Machine learning – a kind of sub-field of artificial intelligence (AI) – is a means of training algorithms to discern empirical relationships within immense reams of data. Run a purpose-built algorithm by a pile of images of moles that might or might not be cancerous. Then show it images of diagnosed melanoma. Using analytical protocols modelled on the neurons of the human brain, in an iterative process of trial and error, the algorithm figures out how to discriminate between cancers and freckles. It can approximate its answers with a specified and steadily increasing degree of certainty, reaching levels of accuracy that surpass human specialists. Similar processes that refine algorithms to recognise or discover patterns in reams of data are now running right across the global economy: medicine, law, tax collection, marketing and research science are among the domains affected. Welcome to the future, say the economist Erik Brynjolfsson and the computer scientist Tom Mitchell: machine learning is about to transform our lives in something like the way that steam engines and then electricity did in the 19th and 20th centuries.
Signs of this impending change can still be hard to see. Productivity statistics, for instance, remain worryingly unaffected. This lag is consistent with earlier episodes of the advent of new ‘general purpose technologies’. In past cases, technological innovation took decades to prove transformative. But ideas often move ahead of social and political change. Some of the ways in which machine learning might upend the status quo are already becoming apparent in political economy debates.
The discipline of political economy was created to make sense of a world set spinning by steam-powered and then electric industrialisation. Its central question became how best to regulate economic activity. Centralised control by government or industry, or market freedoms – which optimised outcomes? By the end of the 20th century, the answer seemed, emphatically, to be market-based order. But the advent of machine learning is reopening the state vs market debate. Which between state, firm or market is the better means of coordinating supply and demand? Old answers to that question are coming under new scrutiny. In an eye-catching paper in 2017, the economists Binbin Wang and Xiaoyan Li at Sichuan University in China argued that big data and machine learning give centralised planning a new lease of life. The notion that market coordination of supply and demand encompassed more information than any single intelligence could handle would soon be proved false by 21st-century AI.
How seriously should we take such speculations? Might machine learning bring us full-circle in the history of economic thought, to where measures of economic centralisation and control – condemned long ago as dangerous utopian schemes – return, boasting new levels of efficiency, to constitute a new orthodoxy?
A great deal turns on the status of tacit knowledge. On this much the champions of a machine learning-powered revival of command economics and their critics agree. Tacit knowledge is the kind of cognition we refer to when we say that we know more than we can tell. How do you ride a bike? No one can say with any precision. Supervision helps, but a beginner has to figure it out for herself. How do you know that a spot is a freckle and not a cancer? A specialist cannot teach a medical student simply by spelling out her thinking in words. The student has to practise under supervision until she has mastered the skill for herself. This kind of know-how cannot be imparted or downloaded.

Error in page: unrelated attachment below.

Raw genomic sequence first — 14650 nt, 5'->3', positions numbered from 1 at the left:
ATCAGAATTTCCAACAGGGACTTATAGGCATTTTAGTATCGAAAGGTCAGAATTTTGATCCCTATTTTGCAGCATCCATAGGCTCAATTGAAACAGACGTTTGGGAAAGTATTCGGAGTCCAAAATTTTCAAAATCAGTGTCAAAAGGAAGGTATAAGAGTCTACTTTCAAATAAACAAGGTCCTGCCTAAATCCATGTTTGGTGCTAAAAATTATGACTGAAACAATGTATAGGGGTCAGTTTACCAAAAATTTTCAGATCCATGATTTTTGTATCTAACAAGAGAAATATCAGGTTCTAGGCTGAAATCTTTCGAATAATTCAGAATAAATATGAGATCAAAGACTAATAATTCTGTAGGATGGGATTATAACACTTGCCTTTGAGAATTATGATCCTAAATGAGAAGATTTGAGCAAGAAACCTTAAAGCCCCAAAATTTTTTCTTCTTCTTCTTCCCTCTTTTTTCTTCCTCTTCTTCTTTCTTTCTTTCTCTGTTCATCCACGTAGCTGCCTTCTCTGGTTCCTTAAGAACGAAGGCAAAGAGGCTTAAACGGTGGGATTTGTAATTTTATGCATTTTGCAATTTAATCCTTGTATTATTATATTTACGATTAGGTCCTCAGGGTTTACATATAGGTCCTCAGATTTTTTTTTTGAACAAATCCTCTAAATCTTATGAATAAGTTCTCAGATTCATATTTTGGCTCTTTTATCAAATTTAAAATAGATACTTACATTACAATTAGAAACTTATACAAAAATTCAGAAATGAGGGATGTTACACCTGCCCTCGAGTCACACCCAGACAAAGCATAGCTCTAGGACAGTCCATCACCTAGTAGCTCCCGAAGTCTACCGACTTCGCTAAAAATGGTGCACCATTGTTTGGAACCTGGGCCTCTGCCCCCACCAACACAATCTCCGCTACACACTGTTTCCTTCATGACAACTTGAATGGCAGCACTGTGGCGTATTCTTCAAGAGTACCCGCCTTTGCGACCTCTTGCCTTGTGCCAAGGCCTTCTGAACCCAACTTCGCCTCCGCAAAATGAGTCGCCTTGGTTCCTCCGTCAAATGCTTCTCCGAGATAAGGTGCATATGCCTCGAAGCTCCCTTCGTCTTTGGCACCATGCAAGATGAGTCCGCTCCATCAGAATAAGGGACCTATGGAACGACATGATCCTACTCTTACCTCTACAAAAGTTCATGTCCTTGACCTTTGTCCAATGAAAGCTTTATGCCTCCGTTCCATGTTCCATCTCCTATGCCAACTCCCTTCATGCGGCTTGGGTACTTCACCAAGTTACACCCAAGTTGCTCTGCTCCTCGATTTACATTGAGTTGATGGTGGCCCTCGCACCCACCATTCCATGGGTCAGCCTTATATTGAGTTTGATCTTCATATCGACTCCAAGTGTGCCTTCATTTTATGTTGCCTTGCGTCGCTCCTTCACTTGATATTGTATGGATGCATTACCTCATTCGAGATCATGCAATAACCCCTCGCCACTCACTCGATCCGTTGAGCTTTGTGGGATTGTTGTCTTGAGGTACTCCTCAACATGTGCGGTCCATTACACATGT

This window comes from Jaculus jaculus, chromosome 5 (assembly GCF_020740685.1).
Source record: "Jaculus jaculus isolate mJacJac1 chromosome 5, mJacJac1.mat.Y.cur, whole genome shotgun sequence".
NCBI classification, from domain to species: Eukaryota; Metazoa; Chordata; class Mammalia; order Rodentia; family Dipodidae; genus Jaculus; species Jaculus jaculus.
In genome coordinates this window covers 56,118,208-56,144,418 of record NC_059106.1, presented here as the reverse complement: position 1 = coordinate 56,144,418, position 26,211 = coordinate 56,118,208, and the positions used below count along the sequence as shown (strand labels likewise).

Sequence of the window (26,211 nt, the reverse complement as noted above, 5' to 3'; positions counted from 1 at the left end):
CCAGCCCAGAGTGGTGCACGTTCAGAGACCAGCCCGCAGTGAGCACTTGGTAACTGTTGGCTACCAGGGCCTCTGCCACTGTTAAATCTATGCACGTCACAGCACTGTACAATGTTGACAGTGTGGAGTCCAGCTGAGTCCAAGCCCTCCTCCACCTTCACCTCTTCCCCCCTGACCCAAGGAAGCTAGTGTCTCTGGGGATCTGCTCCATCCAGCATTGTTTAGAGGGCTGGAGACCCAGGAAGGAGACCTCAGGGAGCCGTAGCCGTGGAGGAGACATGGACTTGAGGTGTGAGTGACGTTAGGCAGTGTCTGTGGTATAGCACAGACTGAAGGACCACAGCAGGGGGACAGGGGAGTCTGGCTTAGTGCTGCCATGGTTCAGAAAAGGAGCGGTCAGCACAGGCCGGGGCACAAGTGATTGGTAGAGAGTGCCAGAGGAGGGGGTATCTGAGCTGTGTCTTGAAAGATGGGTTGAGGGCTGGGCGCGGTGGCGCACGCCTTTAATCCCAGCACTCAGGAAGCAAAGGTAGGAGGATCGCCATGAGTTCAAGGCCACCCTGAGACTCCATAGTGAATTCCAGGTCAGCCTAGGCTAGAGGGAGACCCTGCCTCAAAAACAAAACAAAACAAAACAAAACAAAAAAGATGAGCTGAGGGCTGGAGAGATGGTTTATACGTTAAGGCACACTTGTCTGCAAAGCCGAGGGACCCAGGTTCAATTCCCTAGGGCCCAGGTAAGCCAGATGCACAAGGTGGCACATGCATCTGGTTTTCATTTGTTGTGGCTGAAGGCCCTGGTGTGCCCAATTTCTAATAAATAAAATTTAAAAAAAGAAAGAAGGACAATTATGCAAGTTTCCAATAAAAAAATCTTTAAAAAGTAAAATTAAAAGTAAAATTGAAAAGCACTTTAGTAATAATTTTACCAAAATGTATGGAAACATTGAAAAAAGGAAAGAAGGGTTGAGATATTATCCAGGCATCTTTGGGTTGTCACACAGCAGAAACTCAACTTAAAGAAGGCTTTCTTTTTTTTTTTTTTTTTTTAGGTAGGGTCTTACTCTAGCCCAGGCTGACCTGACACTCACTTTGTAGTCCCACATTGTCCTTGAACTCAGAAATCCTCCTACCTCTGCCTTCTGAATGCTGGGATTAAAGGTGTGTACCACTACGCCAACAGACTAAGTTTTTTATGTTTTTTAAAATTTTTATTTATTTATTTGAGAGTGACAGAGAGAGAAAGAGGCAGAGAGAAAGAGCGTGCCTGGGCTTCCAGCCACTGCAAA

Can robots assimilate tacit knowledge? Mid-20th-century arguments against centralised planning assumed that they could not. Some of the achievements of machine learning – such as eclipsing specialist doctors at spotting cancer – suggest otherwise. If robots can retain tacit knowledge, AI-powered central planning might well outperform decentralised market interactions in coordinating economic activity. But there is good reason to believe that the mid-century anti-planners were right. Tacit knowledge will probably remain the preserve of human beings – with implications not only for the prospect of a return of the command economy, but also for broader fears and hopes about a future powered by machine learning.
Economists have long believed that the market is the most efficient means of coordinating economic activity. The market’s strength is its capacity to aggregate available information and thereby equilibrate supply and demand. No single intelligence could possibly encompass all this information as effectively as the market mechanism. Individual knowledge was divided and fragmentary but, in the aggregate, the volume of information brought to bear upon the coordination of economic activity in and through the market is immense. Governments could know enough to manipulate demand to smooth out fluctuations in the trade cycle – this was the Keynesian wager widely embraced after 1940 – but supply was another matter, better left to the unfettered interaction of individuals and firms.
Mid-20th-century arguments against planning focused on the quantity of information that any coordinating authority would need to muster in order to make decisions as effectively as the free market. Planners knew that no one intelligence could know half as much as everyone combined, however imperfect our several perspectives were. But the disparity between what an individual could know and what the whole of a society could see was narrowing. The Polish economist and diplomat Oskar Lange saw that the relations between supply and demand could be formulated algebraically. All the relationships between buyers and sellers in a market for steel, for instance, could be mapped out as a series of simultaneous equations. A capable mathematician with enough time on her hands could solve all the equations to quantify the price at which supply matched demand precisely. A government could then fix that price, signalling optimal quantities for purchase and production to buyers and sellers instantly, eliminating the inefficiencies that precipitated surpluses and shortages.